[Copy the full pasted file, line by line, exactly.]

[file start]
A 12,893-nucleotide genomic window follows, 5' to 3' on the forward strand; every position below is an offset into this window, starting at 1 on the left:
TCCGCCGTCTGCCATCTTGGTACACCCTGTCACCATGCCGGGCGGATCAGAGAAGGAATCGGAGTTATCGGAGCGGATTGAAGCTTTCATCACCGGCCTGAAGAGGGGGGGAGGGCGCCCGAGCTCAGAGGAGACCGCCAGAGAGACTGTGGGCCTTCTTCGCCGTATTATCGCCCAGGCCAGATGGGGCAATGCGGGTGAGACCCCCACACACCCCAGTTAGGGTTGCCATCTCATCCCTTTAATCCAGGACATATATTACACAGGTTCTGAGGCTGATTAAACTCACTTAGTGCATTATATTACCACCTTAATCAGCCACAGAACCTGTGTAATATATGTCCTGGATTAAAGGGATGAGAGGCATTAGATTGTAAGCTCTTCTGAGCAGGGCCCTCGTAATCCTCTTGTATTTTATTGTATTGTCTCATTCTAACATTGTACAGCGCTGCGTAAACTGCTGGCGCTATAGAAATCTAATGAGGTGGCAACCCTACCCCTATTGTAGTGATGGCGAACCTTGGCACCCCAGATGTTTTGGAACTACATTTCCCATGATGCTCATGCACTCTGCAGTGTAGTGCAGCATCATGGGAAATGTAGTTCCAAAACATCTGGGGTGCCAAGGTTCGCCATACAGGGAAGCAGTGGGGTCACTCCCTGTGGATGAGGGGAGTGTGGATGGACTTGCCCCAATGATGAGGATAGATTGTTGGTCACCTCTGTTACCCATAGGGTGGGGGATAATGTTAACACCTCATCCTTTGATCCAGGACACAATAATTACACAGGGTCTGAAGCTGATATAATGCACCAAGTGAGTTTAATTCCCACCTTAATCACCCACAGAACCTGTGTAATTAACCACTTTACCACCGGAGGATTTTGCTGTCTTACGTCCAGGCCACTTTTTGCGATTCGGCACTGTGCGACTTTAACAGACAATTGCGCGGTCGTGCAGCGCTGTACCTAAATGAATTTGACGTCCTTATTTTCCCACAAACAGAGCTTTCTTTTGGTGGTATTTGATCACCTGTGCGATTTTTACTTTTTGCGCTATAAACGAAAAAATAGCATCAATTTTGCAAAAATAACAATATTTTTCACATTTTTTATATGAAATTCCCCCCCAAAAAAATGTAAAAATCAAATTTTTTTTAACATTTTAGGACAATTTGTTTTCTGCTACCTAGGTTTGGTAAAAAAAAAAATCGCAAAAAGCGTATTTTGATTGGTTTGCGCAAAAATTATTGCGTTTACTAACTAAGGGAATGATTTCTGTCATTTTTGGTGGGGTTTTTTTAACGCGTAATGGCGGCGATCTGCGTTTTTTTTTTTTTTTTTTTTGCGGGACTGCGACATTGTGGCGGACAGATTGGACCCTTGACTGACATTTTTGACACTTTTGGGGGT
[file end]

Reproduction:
A 12,893-nucleotide genomic window follows, 5' to 3' on the forward strand; every position below is an offset into this window, starting at 1 on the left:
TCCGCCGTCTGCCATCTTGGTACACCCTGTCACCATGCCGGGCGGATCAGAGAAGGAATCGGAGTTATCGGAGCGGATTGAAGCTTTCATCACCGGCCTGAAGAGGGGGGGAGGGCGCCCGAGCTCAGAGGAGACCGCCAGAGAGACTGTGGGCCTTCTTCGCCGTATTATCGCCCAGGCCAGATGGGGCAATGCGGGTGAGACCCCCACACACCCCAGTTAGGGTTGCCATCTCATCCCTTTAATCCAGGACATATATTACACAGGTTCTGAGGCTGATTAAACTCACTTAGTGCATTATATTACCACCTTAATCAGCCACAGAACCTGTGTAATATATGTCCTGGATTAAAGGGATGAGAGGCATTAGATTGTAAGCTCTTCTGAGCAGGGCCCTCGTAATCCTCTTGTATTTTATTGTATTGTCTCATTCTAACATTGTACAGCGCTGCGTAAACTGCTGGCGCTATAGAAATCTAATGAGGTGGCAACCCTACCCCTATTGTAGTGATGGCGAACCTTGGCACCCCAGATGTTTTGGAACTACATTTCCCATGATGCTCATGCACTCTGCAGTGTAGTGCAGCATCATGGGAAATGTAGTTCCAAAACATCTGGGGTGCCAAGGTTCGCCATACAGGGAAGCAGTGGGGTCACTCCCTGTGGATGAGGGGAGTGTGGATGGACTTGCCCCAATGATGAGGATAGATTGTTGGTCACCTCTGTTACCCATAGGGTGGGGGATAATGTTAACACCTCATCCTTTGATCCAGGACACAATAATTACACAGGGTCTGAAGCTGATATAATGCACCAAGTGAGTTTAATTCCCACCTTAATCACCCACAGAACCTGTGTAATTAACCACTTTACCACCGGAGGATTTTGCTGTCTTACGTCCAGGCCACTTTTTGCGATTCGGCACTGTGCGACTTTAACAGACAATTGCGCGGTCGTGCAGCGCTGTACCTAAATGAATTTGACGTCCTTATTTTCCCACAAACAGAGCTTTCTTTTGGTGGTATTTGATCACCTGTGCGATTTTTACTTTTTGCGCTATAAACGAAAAAATAGCATCAATTTTGCAAAAATAACAATATTTTTCACATTTTTTATATGAAATTCCCCCCCAAAAAAATGTAAAAATCAAATTTTTTTTAACATTTTAGGACAATTTGTTTTCTGCTACCTAGGTTTGGTAAAAAAAAAAATCGCAAAAAGCGTATTTTGATTGGTTTGCGCAAAAATTATTGCGTTTACTAACTAAGGGAATGATTTCTGTCATTTTTGGTGGGGTTTTTTTAACGCGTAATGGCGGCGATCTGCGTTTTTTTTTTTTTTTTTTTTGCGGGACTGCGACATTGTGGCGGACAGATTGGACCCTTGACTGACATTTTTGACACTTTTGGGGGT